In Estrada, there was no request for further instruction in the trial court, and the Supreme Court was dealing with the contention that the trial court had a sua sponte duty. Here, there was a request for instruction. However, the Supreme Court indicated that upon a defense request for a clarifying instruction, the trial court should instruct that reckless indifference refers to a grave risk of death. ( People v. Estrada, supra, 11 Cal.4th at p. 580.) The 1996 revision of CALJIC 8.80.1, which was given to the jury in this case, incorporates the "grave risk" language.

We thus see no error with respect to the subjective appreciation element.

With respect to defendant's contention that the Forecite instruction was needed for its definition of "major participant," we disagree.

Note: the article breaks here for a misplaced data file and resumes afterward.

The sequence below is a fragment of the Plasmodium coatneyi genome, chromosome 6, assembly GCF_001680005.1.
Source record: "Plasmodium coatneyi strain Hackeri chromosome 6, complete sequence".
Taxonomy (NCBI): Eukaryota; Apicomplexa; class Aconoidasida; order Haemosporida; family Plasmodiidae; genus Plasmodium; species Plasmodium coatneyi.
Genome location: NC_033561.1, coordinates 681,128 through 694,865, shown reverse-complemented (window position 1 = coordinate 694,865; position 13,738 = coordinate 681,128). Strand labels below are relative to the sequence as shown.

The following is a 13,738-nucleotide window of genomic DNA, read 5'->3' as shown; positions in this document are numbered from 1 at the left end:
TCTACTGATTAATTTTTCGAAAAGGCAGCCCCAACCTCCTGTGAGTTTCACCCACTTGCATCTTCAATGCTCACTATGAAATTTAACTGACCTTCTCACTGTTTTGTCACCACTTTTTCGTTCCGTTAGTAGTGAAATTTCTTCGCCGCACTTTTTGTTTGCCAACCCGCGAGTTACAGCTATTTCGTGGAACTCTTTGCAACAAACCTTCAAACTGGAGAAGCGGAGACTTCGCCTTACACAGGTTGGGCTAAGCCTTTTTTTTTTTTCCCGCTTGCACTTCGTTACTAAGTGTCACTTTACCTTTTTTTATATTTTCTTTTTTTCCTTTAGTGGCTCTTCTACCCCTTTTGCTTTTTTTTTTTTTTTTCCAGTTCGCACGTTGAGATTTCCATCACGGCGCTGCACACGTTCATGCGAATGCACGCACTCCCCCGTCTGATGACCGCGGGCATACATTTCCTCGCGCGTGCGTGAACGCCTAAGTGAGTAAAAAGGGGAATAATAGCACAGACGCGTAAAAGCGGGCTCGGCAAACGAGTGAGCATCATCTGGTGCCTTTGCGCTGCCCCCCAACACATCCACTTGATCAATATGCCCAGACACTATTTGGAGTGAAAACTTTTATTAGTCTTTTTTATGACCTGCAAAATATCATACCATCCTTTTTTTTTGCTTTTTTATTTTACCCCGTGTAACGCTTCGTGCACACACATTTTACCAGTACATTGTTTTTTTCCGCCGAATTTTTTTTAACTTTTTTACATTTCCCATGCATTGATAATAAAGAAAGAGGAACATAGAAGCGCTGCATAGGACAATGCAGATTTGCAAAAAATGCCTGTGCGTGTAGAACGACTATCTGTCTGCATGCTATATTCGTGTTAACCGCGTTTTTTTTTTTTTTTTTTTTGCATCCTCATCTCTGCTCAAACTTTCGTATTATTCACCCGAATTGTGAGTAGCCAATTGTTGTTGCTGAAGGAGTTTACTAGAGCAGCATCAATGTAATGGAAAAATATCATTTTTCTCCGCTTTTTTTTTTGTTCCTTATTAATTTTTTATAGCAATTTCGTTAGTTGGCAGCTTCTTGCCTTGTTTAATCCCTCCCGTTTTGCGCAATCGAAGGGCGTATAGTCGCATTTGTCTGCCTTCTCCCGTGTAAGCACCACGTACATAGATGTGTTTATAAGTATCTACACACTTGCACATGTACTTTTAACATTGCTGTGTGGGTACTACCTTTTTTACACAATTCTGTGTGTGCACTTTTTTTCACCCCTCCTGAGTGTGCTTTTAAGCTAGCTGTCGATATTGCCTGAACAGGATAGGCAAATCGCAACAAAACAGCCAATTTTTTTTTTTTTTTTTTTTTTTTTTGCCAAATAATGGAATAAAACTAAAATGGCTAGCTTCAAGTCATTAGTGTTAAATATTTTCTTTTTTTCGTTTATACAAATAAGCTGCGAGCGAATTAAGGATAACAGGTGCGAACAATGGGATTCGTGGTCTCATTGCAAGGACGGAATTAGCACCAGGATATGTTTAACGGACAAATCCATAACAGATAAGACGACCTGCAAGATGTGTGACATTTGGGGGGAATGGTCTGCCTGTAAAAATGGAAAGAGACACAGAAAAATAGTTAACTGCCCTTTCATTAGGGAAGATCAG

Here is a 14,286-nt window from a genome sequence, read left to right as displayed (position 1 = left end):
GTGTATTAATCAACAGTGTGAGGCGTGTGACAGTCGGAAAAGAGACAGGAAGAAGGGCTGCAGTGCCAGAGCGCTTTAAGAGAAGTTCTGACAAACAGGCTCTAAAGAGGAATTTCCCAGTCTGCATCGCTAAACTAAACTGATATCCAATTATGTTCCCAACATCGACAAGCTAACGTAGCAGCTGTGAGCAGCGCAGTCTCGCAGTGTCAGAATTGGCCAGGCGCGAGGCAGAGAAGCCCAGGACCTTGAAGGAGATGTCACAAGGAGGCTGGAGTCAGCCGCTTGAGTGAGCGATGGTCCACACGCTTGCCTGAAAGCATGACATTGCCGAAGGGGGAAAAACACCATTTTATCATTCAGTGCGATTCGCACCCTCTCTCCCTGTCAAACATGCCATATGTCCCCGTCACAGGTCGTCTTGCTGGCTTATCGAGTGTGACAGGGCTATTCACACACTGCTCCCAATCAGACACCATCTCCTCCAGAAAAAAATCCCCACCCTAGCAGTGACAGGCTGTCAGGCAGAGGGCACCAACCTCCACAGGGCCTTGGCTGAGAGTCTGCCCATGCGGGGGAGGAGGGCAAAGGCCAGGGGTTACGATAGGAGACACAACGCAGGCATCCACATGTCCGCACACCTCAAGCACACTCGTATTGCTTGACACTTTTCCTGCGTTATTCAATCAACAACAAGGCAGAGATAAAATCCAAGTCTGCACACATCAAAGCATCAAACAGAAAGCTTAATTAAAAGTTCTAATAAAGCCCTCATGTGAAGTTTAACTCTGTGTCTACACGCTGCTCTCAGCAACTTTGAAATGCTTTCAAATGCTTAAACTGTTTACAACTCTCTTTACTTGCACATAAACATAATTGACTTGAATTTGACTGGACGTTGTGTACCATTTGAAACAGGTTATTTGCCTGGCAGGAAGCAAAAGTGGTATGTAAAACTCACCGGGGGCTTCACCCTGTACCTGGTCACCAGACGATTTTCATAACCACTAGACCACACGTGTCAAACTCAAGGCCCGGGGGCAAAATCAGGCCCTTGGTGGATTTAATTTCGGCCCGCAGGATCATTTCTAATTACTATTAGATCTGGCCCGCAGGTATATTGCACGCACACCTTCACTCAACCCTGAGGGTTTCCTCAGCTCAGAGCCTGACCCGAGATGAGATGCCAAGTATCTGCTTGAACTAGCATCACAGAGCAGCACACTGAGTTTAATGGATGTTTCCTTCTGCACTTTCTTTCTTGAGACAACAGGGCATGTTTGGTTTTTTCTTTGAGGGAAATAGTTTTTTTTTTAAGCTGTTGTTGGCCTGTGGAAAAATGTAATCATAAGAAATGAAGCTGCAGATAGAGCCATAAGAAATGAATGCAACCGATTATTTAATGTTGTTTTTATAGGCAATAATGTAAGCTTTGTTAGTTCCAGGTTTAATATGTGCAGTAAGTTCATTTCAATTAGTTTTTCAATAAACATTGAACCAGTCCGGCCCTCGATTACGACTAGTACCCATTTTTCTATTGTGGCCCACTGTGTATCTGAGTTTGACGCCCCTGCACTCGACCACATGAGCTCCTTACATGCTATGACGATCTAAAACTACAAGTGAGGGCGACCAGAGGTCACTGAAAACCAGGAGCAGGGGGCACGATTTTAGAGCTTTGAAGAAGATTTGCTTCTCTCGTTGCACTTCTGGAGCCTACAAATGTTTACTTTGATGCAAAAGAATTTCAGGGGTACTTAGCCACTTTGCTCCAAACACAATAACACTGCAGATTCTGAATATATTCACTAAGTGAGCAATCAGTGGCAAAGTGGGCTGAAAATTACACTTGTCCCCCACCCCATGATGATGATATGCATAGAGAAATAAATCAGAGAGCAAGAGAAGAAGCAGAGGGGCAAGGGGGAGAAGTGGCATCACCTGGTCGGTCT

"When a word or phrase `"is commonly understood by those familiar with the English language and is not used in a technical sense peculiar to the law, the court is not required to give an instruction as to its meaning in the absence of a request."'" ( People v. Estrada, supra, 11 Cal.4th at p. 574.)

In this context, we believe the phrase "major participant" is commonly understood and is not used in a technical sense peculiar to the law. The common meaning of "major" includes "notable or conspicuous in effect or scope" and "one of the larger or more important members or units of a kind or group." (Webster's New Internat. Dict., supra, p. 1363.)